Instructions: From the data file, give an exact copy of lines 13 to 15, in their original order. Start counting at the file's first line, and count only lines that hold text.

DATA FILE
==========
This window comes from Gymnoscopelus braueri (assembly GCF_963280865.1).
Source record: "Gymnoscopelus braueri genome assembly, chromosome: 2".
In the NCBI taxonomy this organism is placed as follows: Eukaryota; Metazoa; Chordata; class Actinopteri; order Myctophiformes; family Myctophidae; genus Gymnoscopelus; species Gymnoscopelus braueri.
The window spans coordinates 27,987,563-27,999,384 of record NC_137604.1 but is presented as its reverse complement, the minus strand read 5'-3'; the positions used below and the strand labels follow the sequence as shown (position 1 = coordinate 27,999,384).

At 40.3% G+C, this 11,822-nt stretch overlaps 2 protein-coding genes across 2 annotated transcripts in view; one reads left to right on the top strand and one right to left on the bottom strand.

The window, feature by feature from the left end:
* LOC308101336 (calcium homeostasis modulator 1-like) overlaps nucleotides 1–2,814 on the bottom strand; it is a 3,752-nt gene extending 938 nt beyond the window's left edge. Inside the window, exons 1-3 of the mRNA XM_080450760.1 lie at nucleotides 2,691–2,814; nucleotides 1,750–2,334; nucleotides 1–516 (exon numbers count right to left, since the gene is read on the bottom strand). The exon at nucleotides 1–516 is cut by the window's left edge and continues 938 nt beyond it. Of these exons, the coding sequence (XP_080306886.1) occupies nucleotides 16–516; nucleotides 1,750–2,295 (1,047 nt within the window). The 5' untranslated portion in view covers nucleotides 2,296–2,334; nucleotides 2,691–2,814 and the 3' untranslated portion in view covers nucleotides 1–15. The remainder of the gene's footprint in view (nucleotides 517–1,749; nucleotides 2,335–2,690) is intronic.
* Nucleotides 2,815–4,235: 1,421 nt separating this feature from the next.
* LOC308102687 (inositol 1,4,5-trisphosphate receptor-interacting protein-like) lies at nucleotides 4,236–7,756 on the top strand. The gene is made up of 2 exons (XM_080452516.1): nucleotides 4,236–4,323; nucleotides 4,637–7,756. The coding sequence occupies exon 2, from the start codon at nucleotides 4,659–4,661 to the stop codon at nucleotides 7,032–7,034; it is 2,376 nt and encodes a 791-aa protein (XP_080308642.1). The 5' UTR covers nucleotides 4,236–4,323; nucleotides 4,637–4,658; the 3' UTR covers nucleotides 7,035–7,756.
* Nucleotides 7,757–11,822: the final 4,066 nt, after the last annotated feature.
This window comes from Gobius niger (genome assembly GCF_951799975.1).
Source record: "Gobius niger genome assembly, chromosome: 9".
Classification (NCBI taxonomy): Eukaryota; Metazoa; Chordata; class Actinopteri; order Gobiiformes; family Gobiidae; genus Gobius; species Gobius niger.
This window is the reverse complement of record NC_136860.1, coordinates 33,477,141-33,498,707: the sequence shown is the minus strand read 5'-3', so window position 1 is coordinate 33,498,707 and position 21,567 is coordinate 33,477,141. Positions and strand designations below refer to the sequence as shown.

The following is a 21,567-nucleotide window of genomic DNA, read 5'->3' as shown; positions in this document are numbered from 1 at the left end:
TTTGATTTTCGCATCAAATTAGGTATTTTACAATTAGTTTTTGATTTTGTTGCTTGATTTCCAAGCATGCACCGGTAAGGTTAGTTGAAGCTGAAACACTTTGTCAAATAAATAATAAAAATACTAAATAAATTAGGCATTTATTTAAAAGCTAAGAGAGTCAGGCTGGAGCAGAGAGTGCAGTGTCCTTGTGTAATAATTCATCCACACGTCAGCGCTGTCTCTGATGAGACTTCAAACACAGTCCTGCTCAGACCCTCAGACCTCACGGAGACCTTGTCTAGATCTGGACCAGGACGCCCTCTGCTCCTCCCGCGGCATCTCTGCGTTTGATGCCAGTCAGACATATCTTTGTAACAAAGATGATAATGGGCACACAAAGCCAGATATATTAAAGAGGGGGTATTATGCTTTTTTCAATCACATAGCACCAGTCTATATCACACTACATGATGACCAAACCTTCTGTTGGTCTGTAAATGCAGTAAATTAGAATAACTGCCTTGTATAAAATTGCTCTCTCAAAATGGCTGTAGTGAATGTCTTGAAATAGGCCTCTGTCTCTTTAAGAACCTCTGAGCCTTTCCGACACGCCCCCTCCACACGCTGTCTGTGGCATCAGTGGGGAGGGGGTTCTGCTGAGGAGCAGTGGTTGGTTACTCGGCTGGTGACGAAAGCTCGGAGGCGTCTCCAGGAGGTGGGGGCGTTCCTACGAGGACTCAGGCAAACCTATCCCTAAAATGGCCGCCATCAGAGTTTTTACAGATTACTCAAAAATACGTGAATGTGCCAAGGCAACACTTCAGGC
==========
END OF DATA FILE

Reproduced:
Classification (NCBI taxonomy): Eukaryota; Metazoa; Chordata; class Actinopteri; order Gobiiformes; family Gobiidae; genus Gobius; species Gobius niger.
This window is the reverse complement of record NC_136860.1, coordinates 33,477,141-33,498,707: the sequence shown is the minus strand read 5'-3', so window position 1 is coordinate 33,498,707 and position 21,567 is coordinate 33,477,141. Positions and strand designations below refer to the sequence as shown.

The following is a 21,567-nucleotide window of genomic DNA, read 5'->3' as shown; positions in this document are numbered from 1 at the left end: